Friday, September 2, 2016

September and Final #OABookClub

Welcome to our #OABookClub for August! This feature hasn't been popular amongst our readers, so we've decided to retire it. However, before we go, this month, we wanted to give everyone our thoughts on:


I enjoyed the book, especially toward the end when Stephen King went into details about being hit by a van and the long road to his recovery. That made the book, for me, even more relatable and real. That's also when I felt the most hope.

The book is by Stephen King, so obviously, conservative readers, there's going to be adult language, a few sexual situations, and even a bit of violence. (You've been given a heads up.)

CV 22 and 23-- when he discusses meeting his wife-- that's great stuff.

In the On Writing- Section 15, there's a view of what a good query looked like in 1999. (Page 245 in the paperback 10th Anniversary edition.) I wonder what today's literary agents would make of it? Would it make it past our own Operation Awesome PASS OR PAGES? (Honestly? Not if I'm the one reading it. That one breaks nearly every query rule I know. What a difference 15 years makes!)

A story about his son, Owen, illustrates the difference between determination and passionate desire. (A determined person will do all the required work with diligence. A person overflowing with passionate desire will go above and beyond joyfully, perhaps even to the detriment of other bits of life.)


I found On Writing to be a fascinating mix of memoir and writing advice. Getting a peek into how a famous author became what he is today was exciting for me, even though I've only read one Stephen King book (too scary!). I love how he gives so much credit to his family and his wife for supporting him.

I appreciated that he gives writers permissions to just write for a while and see what sticks, plot-wise. I think the way he put it is coming up with a situation and just exploring what characters in that situation would do. Which is all well and good when you can write a 600-page book and no one will blink an eye, right? But even for a new writer who is very aware of that 100K word guideline, it can be a great way to flesh out possible plots. It just means doing a lot of cutting later, and that's okay! I'm actually going to try out this method with my current WIP idea that's floating around in my head waiting for a plot.

Overall, I highly recommend this book for writers. It's really cool to see that even Stephen King came from humble writing beginnings, and for me, was a real confidence-booster. And we all need that from time to time, right?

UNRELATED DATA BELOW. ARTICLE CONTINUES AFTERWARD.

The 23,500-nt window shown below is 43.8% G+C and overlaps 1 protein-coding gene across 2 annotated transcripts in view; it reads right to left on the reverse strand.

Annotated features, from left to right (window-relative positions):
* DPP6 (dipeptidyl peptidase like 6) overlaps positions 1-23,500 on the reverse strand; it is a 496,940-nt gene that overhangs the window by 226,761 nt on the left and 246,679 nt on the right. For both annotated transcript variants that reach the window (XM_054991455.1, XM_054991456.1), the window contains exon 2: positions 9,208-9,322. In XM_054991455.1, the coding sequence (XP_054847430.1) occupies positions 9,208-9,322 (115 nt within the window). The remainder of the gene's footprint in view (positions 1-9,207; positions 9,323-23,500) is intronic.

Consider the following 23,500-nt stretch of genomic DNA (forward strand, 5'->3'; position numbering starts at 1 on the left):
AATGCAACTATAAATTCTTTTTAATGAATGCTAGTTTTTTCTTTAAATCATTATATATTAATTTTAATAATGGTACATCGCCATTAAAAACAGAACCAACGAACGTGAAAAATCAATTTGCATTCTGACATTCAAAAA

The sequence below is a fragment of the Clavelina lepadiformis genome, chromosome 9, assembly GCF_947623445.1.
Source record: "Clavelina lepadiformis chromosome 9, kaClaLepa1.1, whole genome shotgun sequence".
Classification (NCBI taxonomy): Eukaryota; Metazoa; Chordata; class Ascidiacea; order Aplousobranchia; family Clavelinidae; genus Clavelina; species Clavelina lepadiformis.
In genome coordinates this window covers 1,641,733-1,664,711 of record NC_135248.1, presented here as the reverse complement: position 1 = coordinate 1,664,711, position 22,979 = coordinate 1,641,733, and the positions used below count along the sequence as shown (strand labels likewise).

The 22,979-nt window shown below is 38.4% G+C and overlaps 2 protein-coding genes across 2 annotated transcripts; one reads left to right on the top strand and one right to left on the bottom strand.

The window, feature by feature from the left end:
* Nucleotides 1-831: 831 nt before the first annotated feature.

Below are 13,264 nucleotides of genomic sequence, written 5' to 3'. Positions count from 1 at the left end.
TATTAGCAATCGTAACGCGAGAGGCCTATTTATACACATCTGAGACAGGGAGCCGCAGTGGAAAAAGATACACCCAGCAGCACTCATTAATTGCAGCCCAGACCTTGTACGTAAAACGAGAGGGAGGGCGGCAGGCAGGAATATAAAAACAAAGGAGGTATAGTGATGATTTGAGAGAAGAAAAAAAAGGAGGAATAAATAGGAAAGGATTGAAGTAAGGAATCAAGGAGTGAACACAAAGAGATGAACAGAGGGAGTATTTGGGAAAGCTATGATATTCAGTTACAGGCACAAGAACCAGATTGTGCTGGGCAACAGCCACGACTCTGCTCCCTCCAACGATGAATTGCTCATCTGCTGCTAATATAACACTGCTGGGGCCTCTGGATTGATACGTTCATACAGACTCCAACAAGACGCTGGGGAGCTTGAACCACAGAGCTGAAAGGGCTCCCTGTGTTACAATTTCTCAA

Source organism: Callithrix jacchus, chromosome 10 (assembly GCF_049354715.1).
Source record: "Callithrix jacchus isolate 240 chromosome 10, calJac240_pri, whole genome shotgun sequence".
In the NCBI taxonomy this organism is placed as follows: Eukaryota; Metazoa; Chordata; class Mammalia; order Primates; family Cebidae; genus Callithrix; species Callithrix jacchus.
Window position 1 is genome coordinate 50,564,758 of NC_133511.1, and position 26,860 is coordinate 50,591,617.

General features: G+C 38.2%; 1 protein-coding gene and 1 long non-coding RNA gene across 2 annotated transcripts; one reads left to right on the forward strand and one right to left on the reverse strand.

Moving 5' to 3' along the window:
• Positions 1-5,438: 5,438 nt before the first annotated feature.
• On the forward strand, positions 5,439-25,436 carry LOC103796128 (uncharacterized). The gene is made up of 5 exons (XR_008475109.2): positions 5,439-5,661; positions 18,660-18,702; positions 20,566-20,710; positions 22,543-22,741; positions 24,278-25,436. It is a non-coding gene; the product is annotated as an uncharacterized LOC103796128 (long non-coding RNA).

This was the first writing craft book I ever read, and I highly recommend it to anyone who is starting out. Heck, I recommend it to any who's never read it because it's accessible and inspiring and interesting.

One thing that struck me as off, though, was the advice to try writing four hours (FOUR?) a day only after shutting yourself away from the world. Well, that's nice, Stephen, but some of us have family and jobs and commutes. So I would offer in its place this advice: Figure out what works for you and then do that.

But overall, it's great. Don't stop there, though. I recommend everything Donald Maass has ever written. And if you want some more recs, have a gander at my Goodreads writing craft shelf!


If you read On Writing or have other craft book recs, let us know in the comments!


  1. I think On Writing is one of the best craft books out there, but I've always been a Stephen King fan. Interestingly, it wasn't until I was reading On Writing that I realized that The Tommyknockers (one of his worst books, in my opinion) is kind of about writing. When King talks about how discovering a story is like unearthing an artifact, that's very much at the heart of The Tommyknockers.

    As an aside, Misery taught me a lot about writing, too.

    1. I'm not a King fan, but this book made me want to be one! The only book of his (besides On Writing) that I've read is The Girl Who Loved Tom Gordon, and that scared me. And I've heard it's one of the least scary of his books, so... they are probably not for me. But I wish they were!

  2. Aaaaah. These reviews make me want to read On Writing again. I love the rags to riches story, his humble background and the hard work and determination he had as he pounded away at his typewriter in the laundry room of his trailer home (really makes me appreciate computers, too!) He is definitely an inspiration. Kara, you could try reading his short story The Body, on which the movie Stand By Me was made. That wasn't too scary.


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